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What are the divorce support laws?

Financial support of former spouses and the couple's children is an important divorce issue in Louisiana that can have long-term consequences. This can determine whether a family can pay for daily living expenses, education and health care, and whether they can have a reasonable standard of living.

The parent without custody, or primary or physical custody when joint custody was awarded, usually has the responsibility of paying financial support for their minor children. Courts use the state's child support guidelines for setting the amount of support. A court may depart from these guidelines for the child's best interest and if it issues a written or oral justification.

Child support may include contributions for parts of medical insurance, medical costs that are not covered by insurance, tuition for private schools and expenses for extracurricular activities. A court may also issue a support modification order if there was a material change in a parent's circumstances since the last order was issued.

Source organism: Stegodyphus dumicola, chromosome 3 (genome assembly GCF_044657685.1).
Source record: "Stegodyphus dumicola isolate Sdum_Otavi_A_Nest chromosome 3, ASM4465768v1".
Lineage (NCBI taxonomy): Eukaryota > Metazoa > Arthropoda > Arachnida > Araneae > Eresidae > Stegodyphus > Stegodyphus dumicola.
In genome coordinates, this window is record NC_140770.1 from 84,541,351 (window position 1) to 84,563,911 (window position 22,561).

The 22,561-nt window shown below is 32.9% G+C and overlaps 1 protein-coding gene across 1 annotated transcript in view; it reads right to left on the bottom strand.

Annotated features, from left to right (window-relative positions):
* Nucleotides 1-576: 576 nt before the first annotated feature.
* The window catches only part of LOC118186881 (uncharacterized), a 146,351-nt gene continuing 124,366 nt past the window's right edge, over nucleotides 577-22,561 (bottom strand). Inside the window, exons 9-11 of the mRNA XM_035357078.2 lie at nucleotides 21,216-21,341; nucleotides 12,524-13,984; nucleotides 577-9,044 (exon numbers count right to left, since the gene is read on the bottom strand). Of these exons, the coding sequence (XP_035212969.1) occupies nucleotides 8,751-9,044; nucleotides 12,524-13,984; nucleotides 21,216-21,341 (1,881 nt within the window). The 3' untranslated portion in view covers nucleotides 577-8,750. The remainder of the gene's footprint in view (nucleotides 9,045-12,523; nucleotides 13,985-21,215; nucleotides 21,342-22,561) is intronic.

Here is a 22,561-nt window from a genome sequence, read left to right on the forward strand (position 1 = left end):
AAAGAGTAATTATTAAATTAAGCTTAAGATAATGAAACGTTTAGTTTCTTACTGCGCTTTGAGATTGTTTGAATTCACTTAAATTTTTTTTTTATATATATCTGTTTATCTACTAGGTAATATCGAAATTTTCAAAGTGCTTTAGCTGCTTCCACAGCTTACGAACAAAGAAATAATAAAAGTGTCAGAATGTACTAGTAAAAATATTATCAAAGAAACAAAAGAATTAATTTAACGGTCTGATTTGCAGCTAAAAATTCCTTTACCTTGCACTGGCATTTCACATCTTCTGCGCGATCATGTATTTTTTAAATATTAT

There are two types of spousal support in a divorce. First, interim spousal support may be granted to a spouse without sufficient income for their maintenance pending the outcome of the divorce, so they can continue to keep their standard of living. This support may last up to six months after divorce.

Spousal support may also be awarded to a former spouse who was determined to be free from fault for the end of the couple's marriage. Spouses seeking this support must demonstrate that they have a need and their former spouse has the financial ability to provide for that need.

These issues may be resolved in mediation or in other settlement negotiations. Divorce issues can also be complicated or contentious and prolong this process. Regardless of the ease or difficulties of ending a marriage, an attorney can help a spouse learn about their rights and pursue a fair and reasonable decree in negotiations or court litigation.

Source: Louisiana State Bar Association, "Divorce," Accessed Feb. 25, 2018

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